Ad Florem Blog

Does size really matter?

In my previous blog (read more), I shared my personal experiences of positive teams …and ‘not so good’ teams; and also heard from many of you on your experiences and what you’d learnt about team working.

I promised I’d share the research I’ve recently done about the optimum size team …so here goes.

Ad Florem Blog

The short version

Katzenbach and Smith define a team as a ‘small number of people with complementary skills who are committed to a common purpose, set of performance goals, and approach for which they hold themselves mutually accountable’.

M Ringelmann discredited the theory that a group team effort results in increased effort, by analysing the pull force of people alone and in groups as they pulled on a rope. As Ringelmann added more and more people at the rope, he discovered that the total force generated by the group rose, but the average force exerted by each group member declined. Ringelmann attributed this to what was then called “social loafing” – a condition where a group or team tends to ‘hide’ the lack of individual effort.

Researchers (Hackman and Vidmar, Richard Hackman, QSM, Klein, Wheelan) have identified a general preference for a small team, containing less than seven members, showing:

  • That as a team gets bigger, the number of links that need to be managed among members goes up at an accelerating, almost exponential rate; and
  • Teams comprising between three and six members are significantly more productive and better developed than those made up of between seven and ten, and those with 11 or more members. When teams get over eight or nine people, it is cumbersome and the team breaks down into sub-teams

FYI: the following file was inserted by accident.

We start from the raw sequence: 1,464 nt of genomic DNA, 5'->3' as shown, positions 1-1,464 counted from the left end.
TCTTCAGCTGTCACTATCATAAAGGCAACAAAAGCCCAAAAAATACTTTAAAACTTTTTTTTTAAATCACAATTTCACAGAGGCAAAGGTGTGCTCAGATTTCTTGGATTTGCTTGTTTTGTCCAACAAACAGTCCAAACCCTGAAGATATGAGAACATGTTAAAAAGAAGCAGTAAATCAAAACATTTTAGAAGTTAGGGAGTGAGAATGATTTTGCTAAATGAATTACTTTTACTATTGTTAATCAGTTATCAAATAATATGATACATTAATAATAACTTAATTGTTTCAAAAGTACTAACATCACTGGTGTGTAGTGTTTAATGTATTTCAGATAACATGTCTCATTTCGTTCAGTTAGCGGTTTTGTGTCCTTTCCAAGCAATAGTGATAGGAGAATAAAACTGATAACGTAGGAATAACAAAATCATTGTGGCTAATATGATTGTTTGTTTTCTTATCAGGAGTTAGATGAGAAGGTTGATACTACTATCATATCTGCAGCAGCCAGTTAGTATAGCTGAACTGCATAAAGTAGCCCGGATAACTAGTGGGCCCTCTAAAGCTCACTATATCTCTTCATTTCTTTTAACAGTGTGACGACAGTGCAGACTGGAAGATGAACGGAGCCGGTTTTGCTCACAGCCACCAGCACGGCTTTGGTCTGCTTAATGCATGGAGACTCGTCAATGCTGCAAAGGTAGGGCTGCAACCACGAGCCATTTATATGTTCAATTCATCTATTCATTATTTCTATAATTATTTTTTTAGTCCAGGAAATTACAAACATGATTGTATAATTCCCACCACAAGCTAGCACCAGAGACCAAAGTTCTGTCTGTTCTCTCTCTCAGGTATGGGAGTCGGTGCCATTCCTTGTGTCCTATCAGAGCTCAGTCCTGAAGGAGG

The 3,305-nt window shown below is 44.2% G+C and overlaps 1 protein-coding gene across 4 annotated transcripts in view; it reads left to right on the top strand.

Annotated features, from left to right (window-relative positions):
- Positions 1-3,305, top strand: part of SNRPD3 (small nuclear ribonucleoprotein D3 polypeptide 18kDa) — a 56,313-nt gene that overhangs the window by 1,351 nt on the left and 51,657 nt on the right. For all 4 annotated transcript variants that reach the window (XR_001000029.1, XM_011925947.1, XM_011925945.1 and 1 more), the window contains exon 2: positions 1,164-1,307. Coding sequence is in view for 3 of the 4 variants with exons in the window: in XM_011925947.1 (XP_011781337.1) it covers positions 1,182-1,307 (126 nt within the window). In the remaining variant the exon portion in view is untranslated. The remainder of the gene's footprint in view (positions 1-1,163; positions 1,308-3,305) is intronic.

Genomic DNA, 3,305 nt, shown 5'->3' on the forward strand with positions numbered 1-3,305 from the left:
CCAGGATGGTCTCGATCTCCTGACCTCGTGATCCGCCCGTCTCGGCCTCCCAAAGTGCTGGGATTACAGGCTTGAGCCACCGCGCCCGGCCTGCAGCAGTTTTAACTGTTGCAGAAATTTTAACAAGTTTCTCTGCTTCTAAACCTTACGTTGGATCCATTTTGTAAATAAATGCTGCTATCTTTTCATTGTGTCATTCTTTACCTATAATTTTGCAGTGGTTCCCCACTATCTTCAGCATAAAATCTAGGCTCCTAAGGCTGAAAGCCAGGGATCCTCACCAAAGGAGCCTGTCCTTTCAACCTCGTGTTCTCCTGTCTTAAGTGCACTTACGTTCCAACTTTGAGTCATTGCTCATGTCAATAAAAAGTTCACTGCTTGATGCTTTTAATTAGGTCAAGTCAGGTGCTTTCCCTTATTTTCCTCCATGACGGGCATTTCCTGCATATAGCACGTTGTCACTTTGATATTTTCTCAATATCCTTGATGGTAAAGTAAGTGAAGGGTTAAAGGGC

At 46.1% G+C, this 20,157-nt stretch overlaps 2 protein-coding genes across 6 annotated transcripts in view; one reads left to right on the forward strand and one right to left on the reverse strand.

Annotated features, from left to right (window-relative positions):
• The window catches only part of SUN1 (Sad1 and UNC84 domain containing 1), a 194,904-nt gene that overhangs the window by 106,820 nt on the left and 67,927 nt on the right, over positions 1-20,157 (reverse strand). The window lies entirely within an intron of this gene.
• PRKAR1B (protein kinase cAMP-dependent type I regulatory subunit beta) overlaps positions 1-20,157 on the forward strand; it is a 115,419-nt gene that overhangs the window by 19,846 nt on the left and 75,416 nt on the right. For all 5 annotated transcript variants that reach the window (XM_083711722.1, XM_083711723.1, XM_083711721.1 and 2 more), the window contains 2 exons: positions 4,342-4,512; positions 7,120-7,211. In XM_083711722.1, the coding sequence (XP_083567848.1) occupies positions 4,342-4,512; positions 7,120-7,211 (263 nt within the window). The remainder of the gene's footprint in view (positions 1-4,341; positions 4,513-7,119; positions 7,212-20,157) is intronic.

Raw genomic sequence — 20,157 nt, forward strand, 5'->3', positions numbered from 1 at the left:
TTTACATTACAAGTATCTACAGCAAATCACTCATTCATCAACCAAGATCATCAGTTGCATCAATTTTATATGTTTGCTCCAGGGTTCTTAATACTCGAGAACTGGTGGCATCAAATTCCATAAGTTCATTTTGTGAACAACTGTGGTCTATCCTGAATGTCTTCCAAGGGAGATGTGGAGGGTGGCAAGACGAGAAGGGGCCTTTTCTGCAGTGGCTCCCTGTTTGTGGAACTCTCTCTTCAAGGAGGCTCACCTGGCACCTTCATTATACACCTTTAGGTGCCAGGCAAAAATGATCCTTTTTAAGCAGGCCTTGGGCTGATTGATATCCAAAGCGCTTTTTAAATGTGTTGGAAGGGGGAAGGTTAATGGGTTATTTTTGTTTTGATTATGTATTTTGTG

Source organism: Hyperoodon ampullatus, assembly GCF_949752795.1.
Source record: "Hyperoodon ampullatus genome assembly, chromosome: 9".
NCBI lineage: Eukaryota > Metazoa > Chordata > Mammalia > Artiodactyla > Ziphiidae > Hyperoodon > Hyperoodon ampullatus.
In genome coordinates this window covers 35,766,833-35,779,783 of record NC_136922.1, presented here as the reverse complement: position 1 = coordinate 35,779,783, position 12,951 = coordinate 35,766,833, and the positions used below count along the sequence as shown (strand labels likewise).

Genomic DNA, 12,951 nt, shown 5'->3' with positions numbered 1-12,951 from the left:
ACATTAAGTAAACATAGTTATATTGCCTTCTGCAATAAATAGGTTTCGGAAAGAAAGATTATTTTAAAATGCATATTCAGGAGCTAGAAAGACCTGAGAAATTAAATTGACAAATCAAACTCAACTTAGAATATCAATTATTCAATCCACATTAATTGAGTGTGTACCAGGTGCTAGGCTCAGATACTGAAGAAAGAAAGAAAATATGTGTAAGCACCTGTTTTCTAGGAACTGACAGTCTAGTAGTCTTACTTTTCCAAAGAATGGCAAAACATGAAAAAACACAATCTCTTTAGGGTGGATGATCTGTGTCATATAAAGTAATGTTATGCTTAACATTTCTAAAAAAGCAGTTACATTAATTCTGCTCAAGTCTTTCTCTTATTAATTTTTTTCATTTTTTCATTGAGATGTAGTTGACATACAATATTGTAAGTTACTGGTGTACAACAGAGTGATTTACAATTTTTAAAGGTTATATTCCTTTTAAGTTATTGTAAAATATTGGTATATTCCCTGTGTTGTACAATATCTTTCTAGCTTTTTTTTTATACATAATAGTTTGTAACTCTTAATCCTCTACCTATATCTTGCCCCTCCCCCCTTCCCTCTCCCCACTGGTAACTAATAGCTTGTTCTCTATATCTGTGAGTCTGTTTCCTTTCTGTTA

J Mueller explored the question of small versus large teams and noted in larger teams, people may not have the time and energy to form relationships that really help their ability to be productive; and also higher levels of stress were revealed for members of larger teams than for smaller teams. On a smaller team, people knew what resources were available and felt they could ask questions when things went wrong.

Espinosa, Lerch and Kraut state as projects and teams grow in size and complexity, tasks and member dependencies become more numerous, diverse and complex, thus increasing the need for team coordination. It often means less cohesiveness and less participation from group members, and often the opportunity for “social loafing”.

Wheelan reports that smaller groups are more likely to pass through all four stages of group development, and highly developed groups are more likely to be productive.

There is no one model or ideal as far as optimum team size goes, however it is clear team size is certainly a factor in team performance.

Overall, research does seem to indicate that ultimately, small is the better way to go when forming a team.

So over to you:

  • What’s your experience of working in teams?
  • What size teams have you worked in?
  • Can you connect with the research?
  • Are you aware of any other research about the optimum size of a team?

If you’d like a copy of the longer version with references, get in touch with me

I’d love to hear from you about your experiences …but most importantly, let me know your views on the research, so we can learn more about teams.

Thanks for exploring with Ad Florem

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